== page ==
We have a ton of promising new research projects going on this week to share with you! We also want to introduce you to a new neuroblastoma fighter. This week we are shedding tears for two families who have lost a child.
Here’s this week’s links…
Kids – Why We Fight
Cahill trying to kick cancer
Meet 5 year old Colin Cahill. Colin was diagnosed with stage IV neuroblastoma on Nov. 18, 2013, and has a tumor wrapped around his spine and kidneys and has spread to his bone marrow. Currently, Colin is in treatment which is preparing him for an experimental technique called MIBG therapy. The Cahill family is also organizing a bowling fundraiser on January 18, 2014, to help offset Colin’s medical expenses. We are pulling for you, Colin! hngnews.com.
Zac Knighton-Smith: Rushden surgery U-turn boy dies
We regret to inform you that 7 year old Zac Knighton-Smith has died after a courageous 5 year battle with neuroblastoma. Zac had traveled from the UK to Germany for life-saving surgery and had four Lymph nodes removed. He will be remembered as a lovely, full-of-life, happy little boy who will be greatly missed. bbc.co.uk.
Funeral this weekend for Oshawa boy ‘adopted’ by Durham police
Danny Taylor, 4, captured the hearts of the Durham Police Department. Danny was diagnosed with neuroblastoma just before his 3rd birthday. Tragically, Danny passed away on January 7th surrounded by his family. Following the boy’s death, Insp. Saliba said Danny touched a lot of people at DRPS, “I think in one respect I feel very blessed that I met Danny and his family but I also feel that we’ve lost somebody who was very, very important and that makes pretty much everyone feel sad.” Our hearts and prayers go out to the Taylor family. bramptonguardian.com.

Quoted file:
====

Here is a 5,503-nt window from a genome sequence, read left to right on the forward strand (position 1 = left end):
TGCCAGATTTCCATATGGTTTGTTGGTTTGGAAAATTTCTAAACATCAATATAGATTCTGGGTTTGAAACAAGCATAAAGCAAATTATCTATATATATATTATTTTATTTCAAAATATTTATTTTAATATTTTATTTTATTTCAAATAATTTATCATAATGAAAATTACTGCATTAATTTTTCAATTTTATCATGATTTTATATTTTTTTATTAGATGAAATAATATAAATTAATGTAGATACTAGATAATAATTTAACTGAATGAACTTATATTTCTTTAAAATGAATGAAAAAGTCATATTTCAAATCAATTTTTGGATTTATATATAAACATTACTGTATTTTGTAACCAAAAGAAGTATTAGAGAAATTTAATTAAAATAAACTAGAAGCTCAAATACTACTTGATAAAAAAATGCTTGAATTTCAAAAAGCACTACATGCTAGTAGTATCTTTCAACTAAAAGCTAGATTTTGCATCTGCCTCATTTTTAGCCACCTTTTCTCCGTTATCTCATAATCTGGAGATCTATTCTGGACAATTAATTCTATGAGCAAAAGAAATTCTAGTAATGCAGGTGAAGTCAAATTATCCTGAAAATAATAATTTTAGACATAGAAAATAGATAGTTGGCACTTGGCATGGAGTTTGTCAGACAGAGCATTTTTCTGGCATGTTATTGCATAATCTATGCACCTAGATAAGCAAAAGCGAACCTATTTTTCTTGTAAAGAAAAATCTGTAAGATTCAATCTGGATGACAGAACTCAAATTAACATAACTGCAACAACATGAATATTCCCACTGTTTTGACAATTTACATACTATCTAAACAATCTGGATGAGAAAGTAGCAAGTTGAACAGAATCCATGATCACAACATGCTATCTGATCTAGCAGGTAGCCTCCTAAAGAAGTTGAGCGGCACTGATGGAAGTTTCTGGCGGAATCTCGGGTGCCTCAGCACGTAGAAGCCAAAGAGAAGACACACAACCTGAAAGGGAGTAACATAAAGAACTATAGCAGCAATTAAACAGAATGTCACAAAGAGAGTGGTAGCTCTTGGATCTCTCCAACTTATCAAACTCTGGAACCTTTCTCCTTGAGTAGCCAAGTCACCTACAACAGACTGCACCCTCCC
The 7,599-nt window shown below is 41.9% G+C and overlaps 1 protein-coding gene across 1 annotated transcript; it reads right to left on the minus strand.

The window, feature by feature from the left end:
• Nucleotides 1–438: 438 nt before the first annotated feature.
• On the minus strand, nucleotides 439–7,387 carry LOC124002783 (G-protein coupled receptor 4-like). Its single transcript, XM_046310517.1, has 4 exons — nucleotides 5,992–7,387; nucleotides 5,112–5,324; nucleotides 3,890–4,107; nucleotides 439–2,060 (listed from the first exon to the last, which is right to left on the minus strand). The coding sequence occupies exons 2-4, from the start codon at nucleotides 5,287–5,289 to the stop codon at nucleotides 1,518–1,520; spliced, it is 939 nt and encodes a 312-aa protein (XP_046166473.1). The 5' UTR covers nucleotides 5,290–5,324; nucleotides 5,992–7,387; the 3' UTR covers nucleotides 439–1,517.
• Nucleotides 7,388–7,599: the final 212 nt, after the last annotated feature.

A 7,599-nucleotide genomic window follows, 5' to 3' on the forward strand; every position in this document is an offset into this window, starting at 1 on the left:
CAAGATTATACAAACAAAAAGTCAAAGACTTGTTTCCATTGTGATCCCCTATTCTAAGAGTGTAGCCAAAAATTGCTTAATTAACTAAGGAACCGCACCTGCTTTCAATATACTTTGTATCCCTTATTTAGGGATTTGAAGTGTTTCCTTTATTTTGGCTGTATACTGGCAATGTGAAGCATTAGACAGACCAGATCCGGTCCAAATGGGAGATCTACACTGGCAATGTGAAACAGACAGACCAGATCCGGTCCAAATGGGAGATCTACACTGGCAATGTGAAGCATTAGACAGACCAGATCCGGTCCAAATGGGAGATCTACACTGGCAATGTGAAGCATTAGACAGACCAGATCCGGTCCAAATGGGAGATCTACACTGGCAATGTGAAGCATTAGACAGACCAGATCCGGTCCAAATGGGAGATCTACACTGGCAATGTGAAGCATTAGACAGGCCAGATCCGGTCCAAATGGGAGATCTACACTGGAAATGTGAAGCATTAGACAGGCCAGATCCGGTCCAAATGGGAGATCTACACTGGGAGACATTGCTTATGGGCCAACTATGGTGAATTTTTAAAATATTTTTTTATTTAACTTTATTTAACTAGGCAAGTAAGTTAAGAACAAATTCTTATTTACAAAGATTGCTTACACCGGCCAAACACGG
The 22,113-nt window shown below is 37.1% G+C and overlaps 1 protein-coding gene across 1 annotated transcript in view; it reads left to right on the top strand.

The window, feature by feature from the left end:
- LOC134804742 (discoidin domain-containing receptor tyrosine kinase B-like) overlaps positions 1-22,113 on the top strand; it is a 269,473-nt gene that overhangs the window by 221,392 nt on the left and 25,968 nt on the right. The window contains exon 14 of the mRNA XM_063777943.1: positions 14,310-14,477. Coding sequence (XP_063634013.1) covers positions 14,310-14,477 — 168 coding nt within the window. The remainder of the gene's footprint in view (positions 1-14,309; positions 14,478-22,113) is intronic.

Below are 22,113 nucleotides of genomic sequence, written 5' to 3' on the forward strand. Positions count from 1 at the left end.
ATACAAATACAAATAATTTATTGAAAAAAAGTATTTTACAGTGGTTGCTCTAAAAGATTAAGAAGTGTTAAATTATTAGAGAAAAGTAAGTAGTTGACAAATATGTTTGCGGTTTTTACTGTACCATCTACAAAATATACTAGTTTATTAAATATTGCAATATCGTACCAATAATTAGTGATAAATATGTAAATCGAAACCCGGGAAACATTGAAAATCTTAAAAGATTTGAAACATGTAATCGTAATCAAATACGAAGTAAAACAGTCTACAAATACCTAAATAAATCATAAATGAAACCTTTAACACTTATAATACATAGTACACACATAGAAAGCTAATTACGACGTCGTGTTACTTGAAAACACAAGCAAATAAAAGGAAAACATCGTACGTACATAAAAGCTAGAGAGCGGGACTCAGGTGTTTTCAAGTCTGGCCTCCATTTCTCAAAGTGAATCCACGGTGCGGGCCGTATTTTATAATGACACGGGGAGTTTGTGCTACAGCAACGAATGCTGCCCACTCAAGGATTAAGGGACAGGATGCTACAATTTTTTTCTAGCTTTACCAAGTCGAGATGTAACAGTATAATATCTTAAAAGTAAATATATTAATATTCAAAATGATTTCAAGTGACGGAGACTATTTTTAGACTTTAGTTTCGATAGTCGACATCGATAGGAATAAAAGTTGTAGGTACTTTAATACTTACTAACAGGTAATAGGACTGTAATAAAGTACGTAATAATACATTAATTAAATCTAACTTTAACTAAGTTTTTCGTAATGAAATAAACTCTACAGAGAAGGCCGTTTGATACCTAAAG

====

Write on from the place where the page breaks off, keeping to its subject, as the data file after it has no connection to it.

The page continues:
Ayrshire girl Vanessa given bravery award
Vanessa Riddle, 13, has been given a Little Star Award for bravery after successfully completing treatment for relapsed neuroblastoma. The recognition came from Cancer Research UK. “Vanessa will always be our Little Star and she loved her special award when it arrived” says Vanessa’s mother Connie. “She’s been through so much and she’s always so positive about everything, even though, at times, the treatment must have made her feel horrendous. Vanessa’s positive attitude also made her diagnosis so much easier for the rest of the family to bear.” Congratulations Vanessa!dailyrecord.co.uk.
Non-Profits / Events / News
Rare cancer hits home, twice
How “rare” is neuroblastoma if it can attack the same family twice? The Garmo family has been battling neuroblastoma since their first born son Isaac was diagnosed over 9 years ago and has been in remission since 2005. Now, the Garmo’s 6 year old daughter Julia is battling the same cancer her big brother fought. “I believe in miracles and our son is a miracle, because the odds were definitely not in his favor,” says Anita Garmo, mother of Isaac and Julia. “If you read statistics on this cancer. … I can’t even read them. Not once did I ever ask the doctor this time around, ‘So what do you think? What are her odds? What’s her prognosis?’ Because honestly, if she tells me, I know it’s probably not good. Please lift the Garmo family up in prayer as they fight this monster again. utsandiego.com.
Stompin Out Cancer event brings community together
Over 500 Houston, Texas residents came together to support 5 year old neuroblastoma fighter Jacob “Jake” Hickford at the 5k “Stompin Out Cancer” event held on Saturday January 11, 2014. Funds raised for the event will go towards Jacob’s trial treatment as chemotherapy is no longer an option for his cancer. To learn more about Jacob or the Stompin Out Cancer event, please visit http://www.jacobhickford.com/ yourhoustonnews.com.
Otaku South, top ramen chefs team up for Extra Large fundraiser